“This is more of an issue for Oconee than for Walton,” Saxon said in a telephone conversation on Monday.

“Walton wants to move forward, but we haven’t really had a discussion about the next step,” Saxon said.

Saxon said there is no set time line for that discussion.

Oconee County was represented at the Hard Labor Creek Reservoir Management Board meeting last week by Saxon, County Administrator Justin Kirouac, and Tim Durham, Oconee County Water Resources Director.

Durham is an alternative for Commissioner Chuck Horton, who missed the Aug. 3 meeting.

Parker Response

Reflecting the difference of perspective of the two counties, Project Manager Jimmy Parker from Precision Planning Inc., based in Monroe, said the vote by the two bodies last week was more definitive.

“Basically, the vote/action taken by both the HLCRMB and WCWSA was to recommend proceeding with design and construction of the Hard Labor Creek Water Treatment Facility and Finished Water Transmission System,” Parker said in an email on Monday.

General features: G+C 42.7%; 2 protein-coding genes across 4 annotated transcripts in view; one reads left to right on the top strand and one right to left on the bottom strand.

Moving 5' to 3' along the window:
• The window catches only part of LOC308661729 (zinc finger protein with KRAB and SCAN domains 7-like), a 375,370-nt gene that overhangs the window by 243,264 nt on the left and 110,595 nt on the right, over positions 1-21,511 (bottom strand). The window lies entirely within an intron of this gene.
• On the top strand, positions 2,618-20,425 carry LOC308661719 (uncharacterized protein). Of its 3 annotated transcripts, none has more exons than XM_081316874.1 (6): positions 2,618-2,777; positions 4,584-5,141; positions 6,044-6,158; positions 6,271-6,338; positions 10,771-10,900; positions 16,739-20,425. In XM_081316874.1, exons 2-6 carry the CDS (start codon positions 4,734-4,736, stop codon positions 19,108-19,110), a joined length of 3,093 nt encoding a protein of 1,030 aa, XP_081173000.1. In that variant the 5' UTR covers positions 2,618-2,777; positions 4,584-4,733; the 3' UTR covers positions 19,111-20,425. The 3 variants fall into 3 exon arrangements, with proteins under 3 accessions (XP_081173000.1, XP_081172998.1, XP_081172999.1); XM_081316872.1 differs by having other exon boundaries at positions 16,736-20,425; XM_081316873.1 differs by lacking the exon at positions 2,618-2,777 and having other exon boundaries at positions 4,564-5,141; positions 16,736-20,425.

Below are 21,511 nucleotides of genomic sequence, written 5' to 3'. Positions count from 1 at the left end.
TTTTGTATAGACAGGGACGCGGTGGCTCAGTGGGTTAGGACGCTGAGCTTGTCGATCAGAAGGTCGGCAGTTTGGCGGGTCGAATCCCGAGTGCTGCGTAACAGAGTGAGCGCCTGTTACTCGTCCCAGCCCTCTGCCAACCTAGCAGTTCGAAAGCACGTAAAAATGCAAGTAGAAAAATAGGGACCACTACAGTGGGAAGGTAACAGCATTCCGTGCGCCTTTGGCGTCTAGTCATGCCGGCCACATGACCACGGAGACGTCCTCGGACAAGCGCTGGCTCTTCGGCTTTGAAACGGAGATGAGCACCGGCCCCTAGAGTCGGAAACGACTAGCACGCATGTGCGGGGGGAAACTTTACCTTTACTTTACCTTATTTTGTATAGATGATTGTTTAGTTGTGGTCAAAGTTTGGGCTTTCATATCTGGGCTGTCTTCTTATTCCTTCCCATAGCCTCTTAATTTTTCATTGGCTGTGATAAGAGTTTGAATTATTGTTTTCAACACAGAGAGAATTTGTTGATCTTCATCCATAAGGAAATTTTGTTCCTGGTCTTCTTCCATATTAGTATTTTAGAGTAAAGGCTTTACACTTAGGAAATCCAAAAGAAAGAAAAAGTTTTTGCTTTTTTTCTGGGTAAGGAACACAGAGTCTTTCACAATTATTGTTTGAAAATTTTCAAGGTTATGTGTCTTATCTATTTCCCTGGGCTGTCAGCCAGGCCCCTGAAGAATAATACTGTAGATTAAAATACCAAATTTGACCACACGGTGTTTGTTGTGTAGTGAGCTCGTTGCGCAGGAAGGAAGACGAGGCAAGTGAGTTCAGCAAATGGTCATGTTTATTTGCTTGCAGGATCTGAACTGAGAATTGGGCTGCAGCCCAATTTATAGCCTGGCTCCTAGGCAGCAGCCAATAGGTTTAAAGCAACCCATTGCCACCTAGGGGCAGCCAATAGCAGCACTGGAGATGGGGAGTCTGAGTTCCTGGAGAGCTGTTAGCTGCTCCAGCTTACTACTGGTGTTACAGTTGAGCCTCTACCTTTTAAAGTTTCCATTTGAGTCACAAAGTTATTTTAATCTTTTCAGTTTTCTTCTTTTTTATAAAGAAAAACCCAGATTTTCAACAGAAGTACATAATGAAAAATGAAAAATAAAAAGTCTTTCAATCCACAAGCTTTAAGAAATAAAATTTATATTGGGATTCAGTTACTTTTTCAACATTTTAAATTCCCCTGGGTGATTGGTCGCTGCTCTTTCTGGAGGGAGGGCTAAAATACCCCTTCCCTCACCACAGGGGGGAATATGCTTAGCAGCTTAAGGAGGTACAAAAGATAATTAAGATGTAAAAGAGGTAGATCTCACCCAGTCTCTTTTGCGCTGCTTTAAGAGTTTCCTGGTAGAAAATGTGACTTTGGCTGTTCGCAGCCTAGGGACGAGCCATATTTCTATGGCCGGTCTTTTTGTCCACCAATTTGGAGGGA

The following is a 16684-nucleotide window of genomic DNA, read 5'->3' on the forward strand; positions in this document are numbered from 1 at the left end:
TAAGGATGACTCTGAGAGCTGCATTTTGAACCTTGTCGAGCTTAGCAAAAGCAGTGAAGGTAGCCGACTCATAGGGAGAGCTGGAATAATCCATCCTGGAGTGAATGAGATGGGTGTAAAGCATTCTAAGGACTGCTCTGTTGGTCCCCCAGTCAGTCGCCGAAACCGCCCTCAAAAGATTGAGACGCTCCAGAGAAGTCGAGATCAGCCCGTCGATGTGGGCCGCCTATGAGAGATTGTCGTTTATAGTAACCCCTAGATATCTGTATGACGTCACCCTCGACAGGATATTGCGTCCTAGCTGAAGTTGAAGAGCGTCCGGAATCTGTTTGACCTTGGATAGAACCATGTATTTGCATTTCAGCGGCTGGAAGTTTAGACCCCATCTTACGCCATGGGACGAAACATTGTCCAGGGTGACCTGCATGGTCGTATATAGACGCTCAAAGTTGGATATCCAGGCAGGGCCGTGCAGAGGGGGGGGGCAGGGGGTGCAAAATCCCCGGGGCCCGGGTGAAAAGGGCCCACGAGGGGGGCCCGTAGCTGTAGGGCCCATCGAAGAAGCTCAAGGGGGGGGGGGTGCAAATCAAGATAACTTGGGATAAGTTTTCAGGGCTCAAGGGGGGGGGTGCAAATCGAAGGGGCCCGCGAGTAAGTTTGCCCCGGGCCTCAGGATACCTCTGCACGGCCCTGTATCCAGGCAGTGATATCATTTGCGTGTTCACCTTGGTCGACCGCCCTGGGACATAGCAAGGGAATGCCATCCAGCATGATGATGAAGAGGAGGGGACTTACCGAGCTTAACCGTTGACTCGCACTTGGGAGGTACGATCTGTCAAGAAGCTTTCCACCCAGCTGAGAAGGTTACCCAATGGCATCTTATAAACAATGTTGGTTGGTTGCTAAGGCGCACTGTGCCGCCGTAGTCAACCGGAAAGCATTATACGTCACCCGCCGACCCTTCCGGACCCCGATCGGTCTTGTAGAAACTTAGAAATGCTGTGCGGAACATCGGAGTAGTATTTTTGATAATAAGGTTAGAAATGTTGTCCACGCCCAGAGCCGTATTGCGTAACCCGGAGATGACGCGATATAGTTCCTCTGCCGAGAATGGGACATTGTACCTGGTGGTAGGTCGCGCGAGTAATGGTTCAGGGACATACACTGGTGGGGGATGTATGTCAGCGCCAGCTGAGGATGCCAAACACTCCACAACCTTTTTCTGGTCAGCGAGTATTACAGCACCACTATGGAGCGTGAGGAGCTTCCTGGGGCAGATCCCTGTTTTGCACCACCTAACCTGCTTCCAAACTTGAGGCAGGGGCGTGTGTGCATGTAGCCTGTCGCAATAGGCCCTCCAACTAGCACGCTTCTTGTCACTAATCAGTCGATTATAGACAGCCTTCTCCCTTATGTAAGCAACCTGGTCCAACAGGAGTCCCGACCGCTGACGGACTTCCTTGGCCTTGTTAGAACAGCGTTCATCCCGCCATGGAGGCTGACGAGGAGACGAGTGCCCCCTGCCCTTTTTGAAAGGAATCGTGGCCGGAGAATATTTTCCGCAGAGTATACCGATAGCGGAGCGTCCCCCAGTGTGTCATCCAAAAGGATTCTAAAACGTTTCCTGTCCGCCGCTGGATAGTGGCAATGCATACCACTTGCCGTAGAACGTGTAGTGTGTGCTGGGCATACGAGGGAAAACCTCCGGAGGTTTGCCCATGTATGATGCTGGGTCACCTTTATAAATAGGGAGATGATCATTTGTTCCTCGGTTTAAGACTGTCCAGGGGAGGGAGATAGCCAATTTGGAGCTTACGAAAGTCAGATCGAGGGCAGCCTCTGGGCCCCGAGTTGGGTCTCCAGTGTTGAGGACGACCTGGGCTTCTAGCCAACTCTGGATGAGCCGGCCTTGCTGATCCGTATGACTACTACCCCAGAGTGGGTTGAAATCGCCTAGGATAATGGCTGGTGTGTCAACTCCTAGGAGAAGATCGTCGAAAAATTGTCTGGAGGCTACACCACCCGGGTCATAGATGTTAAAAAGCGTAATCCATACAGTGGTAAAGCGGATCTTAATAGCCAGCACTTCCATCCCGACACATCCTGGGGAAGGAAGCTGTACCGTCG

“This recommendation will require formal approval by both the Walton and Oconee County Board of Commissioners,” he continued.

“We are working on updating the anticipated construction costs this week, construction cost allocations for each participant, and will be forwarding those projections to both Boards (BOC) for consideration,” he said.

A news release issued by Walton County said “The award will be disbursed as a reimbursement grant to the Walton County Water and Sewer Authority.”

“The Walton County Water and Sewer Authority will use the funds to strengthen the infrastructure of Walton County by building a Water Treatment Facility at the Hard Labor Creek Reservoir,” the news release stated.